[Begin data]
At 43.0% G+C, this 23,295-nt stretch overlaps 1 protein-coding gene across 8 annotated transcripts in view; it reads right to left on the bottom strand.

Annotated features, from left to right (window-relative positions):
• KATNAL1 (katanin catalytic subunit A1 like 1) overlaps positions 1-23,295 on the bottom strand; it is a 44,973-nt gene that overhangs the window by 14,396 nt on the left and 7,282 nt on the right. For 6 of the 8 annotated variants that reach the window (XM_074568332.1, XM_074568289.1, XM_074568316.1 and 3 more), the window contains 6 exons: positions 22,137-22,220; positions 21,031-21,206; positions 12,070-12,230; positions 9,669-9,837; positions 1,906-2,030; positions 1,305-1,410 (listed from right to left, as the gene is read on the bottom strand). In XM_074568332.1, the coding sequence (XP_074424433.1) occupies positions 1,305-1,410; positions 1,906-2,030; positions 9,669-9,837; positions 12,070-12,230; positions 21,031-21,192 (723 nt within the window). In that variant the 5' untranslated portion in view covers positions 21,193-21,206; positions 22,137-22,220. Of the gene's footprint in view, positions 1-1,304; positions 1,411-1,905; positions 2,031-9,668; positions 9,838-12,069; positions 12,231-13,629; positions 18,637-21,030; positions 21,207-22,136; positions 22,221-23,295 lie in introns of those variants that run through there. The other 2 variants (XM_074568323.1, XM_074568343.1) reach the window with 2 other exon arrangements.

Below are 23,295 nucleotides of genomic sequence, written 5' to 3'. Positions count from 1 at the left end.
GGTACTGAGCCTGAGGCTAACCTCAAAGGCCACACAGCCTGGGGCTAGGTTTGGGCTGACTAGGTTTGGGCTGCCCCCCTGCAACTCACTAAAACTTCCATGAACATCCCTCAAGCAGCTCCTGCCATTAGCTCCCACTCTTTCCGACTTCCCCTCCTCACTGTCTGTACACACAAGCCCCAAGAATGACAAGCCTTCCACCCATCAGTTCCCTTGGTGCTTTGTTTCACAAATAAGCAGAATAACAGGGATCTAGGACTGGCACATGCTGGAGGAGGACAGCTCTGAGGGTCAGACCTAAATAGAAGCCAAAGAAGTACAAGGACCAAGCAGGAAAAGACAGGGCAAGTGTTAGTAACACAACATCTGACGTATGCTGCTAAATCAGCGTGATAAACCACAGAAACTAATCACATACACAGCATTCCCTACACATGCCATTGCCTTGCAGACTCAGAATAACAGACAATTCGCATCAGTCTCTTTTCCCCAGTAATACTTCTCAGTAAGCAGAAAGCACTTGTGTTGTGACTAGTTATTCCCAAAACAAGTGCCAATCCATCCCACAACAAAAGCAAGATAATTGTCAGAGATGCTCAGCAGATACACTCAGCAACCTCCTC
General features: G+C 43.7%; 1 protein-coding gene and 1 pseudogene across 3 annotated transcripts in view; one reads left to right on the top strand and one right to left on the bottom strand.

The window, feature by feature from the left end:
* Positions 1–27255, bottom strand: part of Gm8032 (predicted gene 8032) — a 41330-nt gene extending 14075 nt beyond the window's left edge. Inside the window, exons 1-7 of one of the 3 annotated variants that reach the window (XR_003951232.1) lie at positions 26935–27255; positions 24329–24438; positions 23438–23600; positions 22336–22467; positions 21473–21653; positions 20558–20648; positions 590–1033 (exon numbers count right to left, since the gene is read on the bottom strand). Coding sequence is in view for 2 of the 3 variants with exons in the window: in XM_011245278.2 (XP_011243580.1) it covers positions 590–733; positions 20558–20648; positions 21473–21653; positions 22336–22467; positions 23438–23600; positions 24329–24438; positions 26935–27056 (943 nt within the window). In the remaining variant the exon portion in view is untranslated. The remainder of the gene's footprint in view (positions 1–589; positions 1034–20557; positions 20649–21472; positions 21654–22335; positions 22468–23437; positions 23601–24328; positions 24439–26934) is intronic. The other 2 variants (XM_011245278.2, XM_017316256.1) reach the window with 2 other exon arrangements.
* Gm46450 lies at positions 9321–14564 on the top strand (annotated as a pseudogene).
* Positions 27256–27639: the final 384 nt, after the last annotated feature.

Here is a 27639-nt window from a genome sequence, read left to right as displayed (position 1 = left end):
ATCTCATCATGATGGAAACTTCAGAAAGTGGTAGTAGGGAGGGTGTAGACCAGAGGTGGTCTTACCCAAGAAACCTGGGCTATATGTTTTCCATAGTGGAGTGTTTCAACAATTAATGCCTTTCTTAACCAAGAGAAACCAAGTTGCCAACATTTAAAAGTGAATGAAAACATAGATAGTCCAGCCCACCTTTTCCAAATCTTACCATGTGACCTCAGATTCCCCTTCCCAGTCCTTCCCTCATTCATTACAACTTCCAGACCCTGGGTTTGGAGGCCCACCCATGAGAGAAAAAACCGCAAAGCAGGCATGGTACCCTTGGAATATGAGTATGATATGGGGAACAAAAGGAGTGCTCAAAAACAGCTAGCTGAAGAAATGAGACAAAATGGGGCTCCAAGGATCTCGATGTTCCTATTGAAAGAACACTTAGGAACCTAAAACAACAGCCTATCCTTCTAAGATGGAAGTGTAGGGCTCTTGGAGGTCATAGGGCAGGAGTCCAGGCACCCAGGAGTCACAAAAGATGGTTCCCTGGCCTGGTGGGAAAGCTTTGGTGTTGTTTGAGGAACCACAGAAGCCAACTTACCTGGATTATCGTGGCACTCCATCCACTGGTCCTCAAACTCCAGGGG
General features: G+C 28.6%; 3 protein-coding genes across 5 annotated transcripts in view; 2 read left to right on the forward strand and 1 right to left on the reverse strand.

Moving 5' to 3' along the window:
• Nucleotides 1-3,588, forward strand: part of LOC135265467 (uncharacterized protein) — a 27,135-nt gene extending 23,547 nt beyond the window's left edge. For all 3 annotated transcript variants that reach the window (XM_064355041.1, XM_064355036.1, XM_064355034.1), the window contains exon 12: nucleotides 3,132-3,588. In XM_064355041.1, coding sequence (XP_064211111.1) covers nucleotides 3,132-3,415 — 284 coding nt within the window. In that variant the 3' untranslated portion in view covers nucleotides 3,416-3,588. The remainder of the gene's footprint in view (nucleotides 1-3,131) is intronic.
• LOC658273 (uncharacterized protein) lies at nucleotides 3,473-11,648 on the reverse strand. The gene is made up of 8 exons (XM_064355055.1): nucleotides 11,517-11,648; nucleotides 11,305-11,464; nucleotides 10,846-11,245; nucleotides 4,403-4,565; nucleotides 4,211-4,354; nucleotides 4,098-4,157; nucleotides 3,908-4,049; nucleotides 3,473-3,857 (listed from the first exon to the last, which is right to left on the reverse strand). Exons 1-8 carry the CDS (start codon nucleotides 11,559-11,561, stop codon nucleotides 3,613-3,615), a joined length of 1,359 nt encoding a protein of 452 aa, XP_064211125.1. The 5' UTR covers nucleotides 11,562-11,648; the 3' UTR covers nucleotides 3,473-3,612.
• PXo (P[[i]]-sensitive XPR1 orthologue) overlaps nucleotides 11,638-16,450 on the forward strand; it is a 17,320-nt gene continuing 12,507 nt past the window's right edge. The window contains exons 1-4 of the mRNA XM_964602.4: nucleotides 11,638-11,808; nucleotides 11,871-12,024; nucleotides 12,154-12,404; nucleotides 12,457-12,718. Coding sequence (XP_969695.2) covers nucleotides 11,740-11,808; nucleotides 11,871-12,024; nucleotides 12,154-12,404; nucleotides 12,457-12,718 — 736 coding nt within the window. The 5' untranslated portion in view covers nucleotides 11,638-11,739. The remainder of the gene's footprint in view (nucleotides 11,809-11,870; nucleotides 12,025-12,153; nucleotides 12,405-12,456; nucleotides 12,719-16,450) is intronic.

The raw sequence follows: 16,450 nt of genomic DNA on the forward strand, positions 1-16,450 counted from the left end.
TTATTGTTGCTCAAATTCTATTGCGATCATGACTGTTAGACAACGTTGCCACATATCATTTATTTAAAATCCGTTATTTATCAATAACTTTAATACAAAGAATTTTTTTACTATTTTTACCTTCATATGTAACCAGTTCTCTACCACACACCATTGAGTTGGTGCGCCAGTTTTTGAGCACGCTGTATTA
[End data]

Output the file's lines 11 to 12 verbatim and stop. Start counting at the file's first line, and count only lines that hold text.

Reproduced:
Here is a 27639-nt window from a genome sequence, read left to right as displayed (position 1 = left end):
ATCTCATCATGATGGAAACTTCAGAAAGTGGTAGTAGGGAGGGTGTAGACCAGAGGTGGTCTTACCCAAGAAACCTGGGCTATATGTTTTCCATAGTGGAGTGTTTCAACAATTAATGCCTTTCTTAACCAAGAGAAACCAAGTTGCCAACATTTAAAAGTGAATGAAAACATAGATAGTCCAGCCCACCTTTTCCAAATCTTACCATGTGACCTCAGATTCCCCTTCCCAGTCCTTCCCTCATTCATTACAACTTCCAGACCCTGGGTTTGGAGGCCCACCCATGAGAGAAAAAACCGCAAAGCAGGCATGGTACCCTTGGAATATGAGTATGATATGGGGAACAAAAGGAGTGCTCAAAAACAGCTAGCTGAAGAAATGAGACAAAATGGGGCTCCAAGGATCTCGATGTTCCTATTGAAAGAACACTTAGGAACCTAAAACAACAGCCTATCCTTCTAAGATGGAAGTGTAGGGCTCTTGGAGGTCATAGGGCAGGAGTCCAGGCACCCAGGAGTCACAAAAGATGGTTCCCTGGCCTGGTGGGAAAGCTTTGGTGTTGTTTGAGGAACCACAGAAGCCAACTTACCTGGATTATCGTGGCACTCCATCCACTGGTCCTCAAACTCCAGGGG